Are MMO’s supposed to be boring? It sounds like a foolish question. We naturally assume being boring is a bad thing. I have seen a number of comments by people who have pointed out aspects of Dual Universe that they consider boring. Whether is it the length of time space travel takes, the need to mine resources manually or the limit on the weapons one person can operate, they all stress that unless these sources of boredom are eliminated, no one will want to play the game. Perhaps they are right, but it might also be that in a certain sense, MMO’s should be boring.
One of the most significant statements about MMO’s was made by Nancy MacIntyre, Senior Director for Star Wars Galaxies at LucasArts. Many people are familiar with her remarks, but since it is relevant to my ideas, I would like to quote the complete statement.
“We really just needed to make the game a lot more accessible to a much broader player base. There was lots of reading, much too much, in the game. There was a lot of wandering around learning about different abilities. We really needed to give people the experience of being Han Solo or Luke Skywalker rather than being Uncle Owen, the moisture farmer. We wanted more instant gratification: kill, get treasure, repeat. We needed to give people more of an opportunity to be a part of what they have seen in the movies rather than something they had created themselves.”
The attitude behind this statement has been a guiding principle for most MMO’s that followed. In my opinion, it has led them in the wrong direction. Fortunately, everything I know about Dual Universe makes it apparent it will be one of the few that reject this ill-conceived notion.
The statement about SWG could be summarised as the game was boring and had to be changed. Reading it made me wonder why being Uncle Owen would be considered more boring than being Luke Skywalker. The game did not actually offer the occupation of moisture farmer, but if it had, it probably would have been similar to the other forms of resource gathering that did exist. These involved searching for the resources by following different concentrations of them to a rich location, building the equipment for extraction and periodically picking up the resources the equipment had collected. Eventually, the resources in one location would be depleted and the process started over. This required going into areas where the player risked attacks by NPC’s and, if they were flagged for it, other players. It was not a mindless, repetitious activity, so why was it seen as boring?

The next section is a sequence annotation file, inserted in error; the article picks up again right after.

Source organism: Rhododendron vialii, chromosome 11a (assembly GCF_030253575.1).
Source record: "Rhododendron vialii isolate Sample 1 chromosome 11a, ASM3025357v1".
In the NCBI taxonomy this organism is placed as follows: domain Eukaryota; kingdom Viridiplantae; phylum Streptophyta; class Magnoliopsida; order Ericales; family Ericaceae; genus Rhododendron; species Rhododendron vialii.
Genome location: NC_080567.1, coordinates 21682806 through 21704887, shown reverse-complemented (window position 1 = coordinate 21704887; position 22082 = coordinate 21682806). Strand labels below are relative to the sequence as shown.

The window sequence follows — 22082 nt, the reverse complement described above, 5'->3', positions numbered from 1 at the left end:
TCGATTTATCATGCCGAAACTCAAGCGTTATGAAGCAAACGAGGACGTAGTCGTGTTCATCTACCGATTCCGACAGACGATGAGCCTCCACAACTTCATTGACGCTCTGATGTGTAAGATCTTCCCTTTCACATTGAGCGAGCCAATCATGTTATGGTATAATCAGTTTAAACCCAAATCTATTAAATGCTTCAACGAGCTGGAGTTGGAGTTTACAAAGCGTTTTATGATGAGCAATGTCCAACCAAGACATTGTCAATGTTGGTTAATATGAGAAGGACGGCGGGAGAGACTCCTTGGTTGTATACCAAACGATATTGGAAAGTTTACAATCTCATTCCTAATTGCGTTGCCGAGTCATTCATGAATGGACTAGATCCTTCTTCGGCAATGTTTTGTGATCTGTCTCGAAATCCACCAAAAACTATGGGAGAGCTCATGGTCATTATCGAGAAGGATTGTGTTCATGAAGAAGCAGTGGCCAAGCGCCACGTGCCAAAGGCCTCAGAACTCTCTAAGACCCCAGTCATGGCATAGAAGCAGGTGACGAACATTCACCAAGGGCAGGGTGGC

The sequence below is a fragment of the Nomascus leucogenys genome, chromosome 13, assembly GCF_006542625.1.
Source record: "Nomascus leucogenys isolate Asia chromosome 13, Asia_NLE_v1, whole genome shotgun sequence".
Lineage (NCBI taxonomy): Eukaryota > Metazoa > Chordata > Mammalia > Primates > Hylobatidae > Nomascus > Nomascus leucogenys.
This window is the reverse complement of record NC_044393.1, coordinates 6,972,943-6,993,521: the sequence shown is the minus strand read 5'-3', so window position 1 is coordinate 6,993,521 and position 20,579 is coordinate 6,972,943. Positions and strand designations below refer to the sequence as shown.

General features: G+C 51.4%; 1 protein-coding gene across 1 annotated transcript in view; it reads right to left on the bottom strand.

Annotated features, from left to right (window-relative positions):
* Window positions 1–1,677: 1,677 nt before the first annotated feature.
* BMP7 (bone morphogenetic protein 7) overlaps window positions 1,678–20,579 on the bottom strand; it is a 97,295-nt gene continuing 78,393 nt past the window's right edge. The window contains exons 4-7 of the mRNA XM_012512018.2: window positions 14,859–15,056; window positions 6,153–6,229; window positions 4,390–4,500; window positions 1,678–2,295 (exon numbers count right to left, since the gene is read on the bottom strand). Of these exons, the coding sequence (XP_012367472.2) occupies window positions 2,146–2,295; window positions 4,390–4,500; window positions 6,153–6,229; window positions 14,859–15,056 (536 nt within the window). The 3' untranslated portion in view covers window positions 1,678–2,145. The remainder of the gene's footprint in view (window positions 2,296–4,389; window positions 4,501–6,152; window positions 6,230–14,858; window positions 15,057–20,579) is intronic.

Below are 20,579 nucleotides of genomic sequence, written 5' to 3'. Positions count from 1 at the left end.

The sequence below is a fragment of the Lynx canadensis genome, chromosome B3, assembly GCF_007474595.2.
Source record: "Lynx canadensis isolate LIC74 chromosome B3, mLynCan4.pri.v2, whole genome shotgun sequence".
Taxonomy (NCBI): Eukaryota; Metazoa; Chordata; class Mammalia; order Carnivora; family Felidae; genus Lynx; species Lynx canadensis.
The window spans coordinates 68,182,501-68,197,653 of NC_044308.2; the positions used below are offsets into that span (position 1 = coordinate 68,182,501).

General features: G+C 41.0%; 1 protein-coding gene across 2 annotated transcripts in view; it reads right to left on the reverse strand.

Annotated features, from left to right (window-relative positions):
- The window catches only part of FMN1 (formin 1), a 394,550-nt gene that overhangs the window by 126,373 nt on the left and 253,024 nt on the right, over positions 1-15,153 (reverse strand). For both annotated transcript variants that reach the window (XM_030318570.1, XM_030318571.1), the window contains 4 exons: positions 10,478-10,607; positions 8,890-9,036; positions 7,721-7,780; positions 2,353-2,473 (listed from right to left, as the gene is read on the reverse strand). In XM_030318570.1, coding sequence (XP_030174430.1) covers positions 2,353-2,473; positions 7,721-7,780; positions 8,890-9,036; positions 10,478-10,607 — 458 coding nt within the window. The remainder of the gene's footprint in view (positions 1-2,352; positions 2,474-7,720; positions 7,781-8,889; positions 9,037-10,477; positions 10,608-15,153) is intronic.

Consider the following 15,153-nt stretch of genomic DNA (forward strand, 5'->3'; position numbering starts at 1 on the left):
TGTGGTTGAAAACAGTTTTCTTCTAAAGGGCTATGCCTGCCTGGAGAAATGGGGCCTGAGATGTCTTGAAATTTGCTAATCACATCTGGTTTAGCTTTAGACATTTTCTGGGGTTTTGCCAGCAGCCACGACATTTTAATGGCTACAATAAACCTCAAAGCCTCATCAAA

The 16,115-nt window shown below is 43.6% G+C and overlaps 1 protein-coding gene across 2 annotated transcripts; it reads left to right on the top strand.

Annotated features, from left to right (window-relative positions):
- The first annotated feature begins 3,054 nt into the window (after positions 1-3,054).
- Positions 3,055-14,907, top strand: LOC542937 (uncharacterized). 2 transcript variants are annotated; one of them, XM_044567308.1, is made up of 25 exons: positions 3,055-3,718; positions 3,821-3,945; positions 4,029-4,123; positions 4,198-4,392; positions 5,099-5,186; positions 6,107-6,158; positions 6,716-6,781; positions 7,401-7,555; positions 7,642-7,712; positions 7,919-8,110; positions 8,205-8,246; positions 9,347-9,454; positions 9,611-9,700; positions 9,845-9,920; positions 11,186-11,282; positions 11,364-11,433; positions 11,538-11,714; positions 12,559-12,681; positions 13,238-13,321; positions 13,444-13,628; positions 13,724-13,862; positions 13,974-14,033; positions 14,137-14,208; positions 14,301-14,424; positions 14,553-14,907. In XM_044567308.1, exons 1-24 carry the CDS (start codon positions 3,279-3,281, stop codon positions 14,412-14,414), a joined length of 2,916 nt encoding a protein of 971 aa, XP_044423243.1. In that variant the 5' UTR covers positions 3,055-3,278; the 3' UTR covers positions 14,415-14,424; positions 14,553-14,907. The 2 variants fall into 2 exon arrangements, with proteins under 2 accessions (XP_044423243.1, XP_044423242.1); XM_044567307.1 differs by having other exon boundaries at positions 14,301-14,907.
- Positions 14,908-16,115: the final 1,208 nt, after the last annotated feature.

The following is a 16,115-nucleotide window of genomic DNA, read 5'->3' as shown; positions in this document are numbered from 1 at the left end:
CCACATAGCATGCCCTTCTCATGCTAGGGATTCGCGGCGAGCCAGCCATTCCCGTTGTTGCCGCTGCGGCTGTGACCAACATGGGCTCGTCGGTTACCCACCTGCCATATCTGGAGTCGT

It might be that the importance we associate with an action affects how we experience it. Maybe believing something is inconsequential makes it seem boring, regardless of what is actually required to do it. This would be consistent with preferring to be Luke Skywalker over Uncle Owen. Being the hero who saves the world and changes history is definitely more important than being a moisture farmer.